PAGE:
Millennium Post

Rise of women’s suffrage

Rise of women’s suffrage
This is a trend that politicians can’t afford to ignore. The share of woman in overall voters is increasingly sharply. What’s more, women are also voting in more numbers than before. In the four states that went to polls in the last one month – Madhya Pradesh, Rajasthan, Chhattisgarh and Delhi – participation of women voters has been much more than earlier elections. Analysts interpret the huge turnout in the latest state elections is because of increasing number of women voters.
Going by election data of the Election Commission of India, Rajasthan has reported an increase of 20 per cent in women voters in the last quarter century. In Delhi, in the last two decades, it has gone up by 20 per cent. In Chhattisgarh, 77 per cent of women voters voted while for men voters the figure is 76 per cent. Chhattisgarh’s 13 seats reserved for Scheduled Tribes (STs) reported more women voters than men. In the 29 total seats reserved for STs, there are more women voters than men. That is probably why the BJP prime ministerial candidate, Narendra Modi, invoked women issues while campaigning in the tribal areas of the state. In Rajasthan, percentage of women voters was higher than men voters in 197 seats out of the 199 that went to polls. At the state level, while 75.51 per cent women voted, the figure for men was 74.91 per cent. This is despite the fact that ratio of man-woman voters has come down. The ratio of women voters in every 10 voters has come down from 9.1 in 2008 to 8.9.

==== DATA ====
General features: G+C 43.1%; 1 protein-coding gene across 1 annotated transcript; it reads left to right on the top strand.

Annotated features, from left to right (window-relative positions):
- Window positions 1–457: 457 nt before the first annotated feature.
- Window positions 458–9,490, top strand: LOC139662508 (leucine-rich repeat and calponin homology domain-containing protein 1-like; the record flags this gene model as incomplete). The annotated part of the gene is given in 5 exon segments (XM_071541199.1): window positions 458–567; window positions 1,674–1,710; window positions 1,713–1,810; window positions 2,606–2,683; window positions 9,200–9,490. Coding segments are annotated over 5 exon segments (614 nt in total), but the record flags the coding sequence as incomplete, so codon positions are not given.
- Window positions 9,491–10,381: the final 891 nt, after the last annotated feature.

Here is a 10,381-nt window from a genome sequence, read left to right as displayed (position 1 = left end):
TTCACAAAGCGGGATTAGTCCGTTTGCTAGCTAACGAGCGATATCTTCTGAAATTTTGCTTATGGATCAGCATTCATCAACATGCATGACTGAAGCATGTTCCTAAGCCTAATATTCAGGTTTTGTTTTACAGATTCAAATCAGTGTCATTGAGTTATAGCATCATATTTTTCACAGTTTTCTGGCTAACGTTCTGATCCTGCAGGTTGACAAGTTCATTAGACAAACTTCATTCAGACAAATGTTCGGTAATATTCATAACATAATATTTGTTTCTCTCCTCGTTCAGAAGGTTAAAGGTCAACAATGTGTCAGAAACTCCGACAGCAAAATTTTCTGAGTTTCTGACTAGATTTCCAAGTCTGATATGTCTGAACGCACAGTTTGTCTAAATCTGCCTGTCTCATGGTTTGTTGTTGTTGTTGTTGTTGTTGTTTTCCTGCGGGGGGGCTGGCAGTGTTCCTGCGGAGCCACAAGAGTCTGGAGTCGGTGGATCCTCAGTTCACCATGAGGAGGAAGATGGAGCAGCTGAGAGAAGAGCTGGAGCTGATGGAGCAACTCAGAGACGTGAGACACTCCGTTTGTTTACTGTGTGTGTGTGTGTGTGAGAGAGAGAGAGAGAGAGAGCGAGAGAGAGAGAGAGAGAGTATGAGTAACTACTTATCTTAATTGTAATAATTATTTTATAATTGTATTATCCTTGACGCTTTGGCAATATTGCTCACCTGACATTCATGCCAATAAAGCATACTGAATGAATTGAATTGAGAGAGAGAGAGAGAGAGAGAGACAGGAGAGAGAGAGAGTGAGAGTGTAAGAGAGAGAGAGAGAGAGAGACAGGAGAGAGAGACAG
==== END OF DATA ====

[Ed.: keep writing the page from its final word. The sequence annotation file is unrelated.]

This has been a trend since last two elections. Realising this, political parties now fine tune their campaign and policies to gain more women votes. Finance Minister P Chidambaram proposed to set up an exclusive public sector bank for women in the last Union Budget. This is already operational since last month. This is not all. The UPA government also proposed a special fund for women.

Under the gender budgeting provision, adopted since 2007, it allocated Rs 97,134 crore for women-related programmes. Usually conservative and careful in selection of words, Chidambaram used ‘woman’ 22 times in his short Budget speech in February 2013. The woman-centric Budget is seen
as a step by the UPA government that faces elections next year to appease the country’s women, still outraged over the gang rape and murder of a girl student in Delhi in December last year. But it has more to do with a new reality: emergence of women as a much sought-after vote bank. No political party, national or regional, can ignore this constituency with 384 million voters.

Down to Earth
Richard Mahapatra

Richard Mahapatra

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